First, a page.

William Shakespeare's Hamlet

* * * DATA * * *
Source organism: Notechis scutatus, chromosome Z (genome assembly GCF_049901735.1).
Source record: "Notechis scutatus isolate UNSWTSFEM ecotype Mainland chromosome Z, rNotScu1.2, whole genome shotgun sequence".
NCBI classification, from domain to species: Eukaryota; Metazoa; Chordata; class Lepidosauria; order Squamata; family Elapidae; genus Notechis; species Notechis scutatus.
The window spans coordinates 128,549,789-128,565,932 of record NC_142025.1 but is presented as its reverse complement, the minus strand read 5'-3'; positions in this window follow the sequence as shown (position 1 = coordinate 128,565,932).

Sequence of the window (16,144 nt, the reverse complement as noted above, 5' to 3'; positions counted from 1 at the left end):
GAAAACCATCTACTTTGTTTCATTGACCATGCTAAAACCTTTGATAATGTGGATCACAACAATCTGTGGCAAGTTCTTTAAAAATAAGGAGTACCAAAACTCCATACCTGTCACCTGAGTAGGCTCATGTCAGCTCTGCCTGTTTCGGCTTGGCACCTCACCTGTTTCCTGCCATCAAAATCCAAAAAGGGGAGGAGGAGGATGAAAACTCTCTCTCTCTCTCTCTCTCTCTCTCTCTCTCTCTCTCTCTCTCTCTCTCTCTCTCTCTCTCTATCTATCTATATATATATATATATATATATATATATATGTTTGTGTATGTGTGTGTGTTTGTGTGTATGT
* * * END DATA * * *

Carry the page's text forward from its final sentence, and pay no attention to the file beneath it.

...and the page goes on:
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William Shakespeare's Hamlet A tragic play is one in which the protagonist dies through disaster evoked by a combination of personal faults and circumstances out with the character's control. Shakespeare's "Hamlet" is true to this genre, depicting a noble, but flawed, character that is subject to outrageous twists of fate ultimately leading to his demise. However, to what extent can Hamlet's downfall be attributed to his own failings? From the start of the play, the reader is shown a tormented Hamlet, mourning the loss of his father and insulted by his mother's hasty remarriage to his uncle. However, this sadness and disappointment quickly turns to wrath as the ghost of his father reveals to him that it was Hamlet's new stepfather who murdered him. As the play unfolds, all these factors play an integral role in the young prince's untimely end. It is also notable that Hamlet had little control over these events, seeing as his father was killed while he was abroad at university and even if he were there, he would not have been able to intervene, as he would not have known of Claudius' murderous intentions. Similarly, Hamlet was unable to stop Gertrude's marriage to his uncle seen as his protests to that end fell on deaf ears. However, these actions, in themselves, did not cause the massacre that would end the play but rather Hamlet's reactions. For example, Hamlet possessed an unhealthy fascination with his mother and rather than being happy that his mother will now have love and companionship in her new marriage, he harasses her and constantly bemoans the incestuous nature of her union with Claudius. This fascination is perhaps... ... middle of paper ... ...ads to Hamlet's willingness to die, and thus to his kamikaze mission against his uncle. Perhaps the true beauty of Shakespeare is the room he gives to audience to interpret the plays in whatever way they wish. Hamlet is a prime example of this, with perhaps as many different ways to look at it as there are pages in the script. The matter of Hamlet's role in his own demise is one of the play's greatest ambiguities and as such it is impossible to attribute it to one factor, in fact it is the delicate balance struck between unfortunate fate and foolish behaviour that makes Hamlet such a great tragedy. However, the impact of these outrageous twists of fate could have been dampened if not completely averted had Hamlet not reacted as he did and so it is fair to say that overall Hamlet is the one to blame for his own death.
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